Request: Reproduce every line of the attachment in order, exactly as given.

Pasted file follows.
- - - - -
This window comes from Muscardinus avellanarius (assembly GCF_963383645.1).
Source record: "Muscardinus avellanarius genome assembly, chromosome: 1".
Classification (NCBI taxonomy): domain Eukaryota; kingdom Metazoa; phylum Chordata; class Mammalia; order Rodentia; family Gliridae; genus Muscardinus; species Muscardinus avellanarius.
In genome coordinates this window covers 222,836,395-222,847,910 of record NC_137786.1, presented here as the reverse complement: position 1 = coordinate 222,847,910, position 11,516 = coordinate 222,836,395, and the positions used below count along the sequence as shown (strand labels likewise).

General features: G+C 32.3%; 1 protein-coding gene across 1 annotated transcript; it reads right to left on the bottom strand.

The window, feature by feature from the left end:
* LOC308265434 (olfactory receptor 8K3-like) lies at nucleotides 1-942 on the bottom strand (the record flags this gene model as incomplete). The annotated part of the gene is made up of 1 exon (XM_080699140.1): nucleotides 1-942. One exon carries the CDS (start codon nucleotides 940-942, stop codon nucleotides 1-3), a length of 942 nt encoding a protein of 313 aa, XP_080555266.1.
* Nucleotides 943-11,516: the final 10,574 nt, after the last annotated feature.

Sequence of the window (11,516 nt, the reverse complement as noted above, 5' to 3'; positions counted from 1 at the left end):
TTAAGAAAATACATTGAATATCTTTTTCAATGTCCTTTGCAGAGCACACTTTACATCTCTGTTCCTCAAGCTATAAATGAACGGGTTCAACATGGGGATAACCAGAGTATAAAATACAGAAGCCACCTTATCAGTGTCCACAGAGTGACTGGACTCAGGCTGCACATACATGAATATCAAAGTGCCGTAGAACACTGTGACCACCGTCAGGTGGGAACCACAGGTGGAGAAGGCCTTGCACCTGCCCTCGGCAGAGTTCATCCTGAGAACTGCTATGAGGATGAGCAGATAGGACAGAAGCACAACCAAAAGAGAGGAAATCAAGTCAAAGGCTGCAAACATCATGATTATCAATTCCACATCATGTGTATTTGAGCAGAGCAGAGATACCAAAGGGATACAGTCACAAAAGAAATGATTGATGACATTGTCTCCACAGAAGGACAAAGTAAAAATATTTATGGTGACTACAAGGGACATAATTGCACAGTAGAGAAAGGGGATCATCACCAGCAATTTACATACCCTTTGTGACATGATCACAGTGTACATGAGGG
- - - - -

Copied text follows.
This window comes from Muscardinus avellanarius (assembly GCF_963383645.1).
Source record: "Muscardinus avellanarius genome assembly, chromosome: 1".
Classification (NCBI taxonomy): domain Eukaryota; kingdom Metazoa; phylum Chordata; class Mammalia; order Rodentia; family Gliridae; genus Muscardinus; species Muscardinus avellanarius.
In genome coordinates this window covers 222,836,395-222,847,910 of record NC_137786.1, presented here as the reverse complement: position 1 = coordinate 222,847,910, position 11,516 = coordinate 222,836,395, and the positions used below count along the sequence as shown (strand labels likewise).

General features: G+C 32.3%; 1 protein-coding gene across 1 annotated transcript; it reads right to left on the bottom strand.

The window, feature by feature from the left end:
* LOC308265434 (olfactory receptor 8K3-like) lies at nucleotides 1-942 on the bottom strand (the record flags this gene model as incomplete). The annotated part of the gene is made up of 1 exon (XM_080699140.1): nucleotides 1-942. One exon carries the CDS (start codon nucleotides 940-942, stop codon nucleotides 1-3), a length of 942 nt encoding a protein of 313 aa, XP_080555266.1.
* Nucleotides 943-11,516: the final 10,574 nt, after the last annotated feature.

Sequence of the window (11,516 nt, the reverse complement as noted above, 5' to 3'; positions counted from 1 at the left end):
TTAAGAAAATACATTGAATATCTTTTTCAATGTCCTTTGCAGAGCACACTTTACATCTCTGTTCCTCAAGCTATAAATGAACGGGTTCAACATGGGGATAACCAGAGTATAAAATACAGAAGCCACCTTATCAGTGTCCACAGAGTGACTGGACTCAGGCTGCACATACATGAATATCAAAGTGCCGTAGAACACTGTGACCACCGTCAGGTGGGAACCACAGGTGGAGAAGGCCTTGCACCTGCCCTCGGCAGAGTTCATCCTGAGAACTGCTATGAGGATGAGCAGATAGGACAGAAGCACAACCAAAAGAGAGGAAATCAAGTCAAAGGCTGCAAACATCATGATTATCAATTCCACATCATGTGTATTTGAGCAGAGCAGAGATACCAAAGGGATACAGTCACAAAAGAAATGATTGATGACATTGTCTCCACAGAAGGACAAAGTAAAAATATTTATGGTGACTACAAGGGACATAATTGCACAGTAGAGAAAGGGGATCATCACCAGCAATTTACATACCCTTTGTGACATGATCACAGTGTACATGAGGG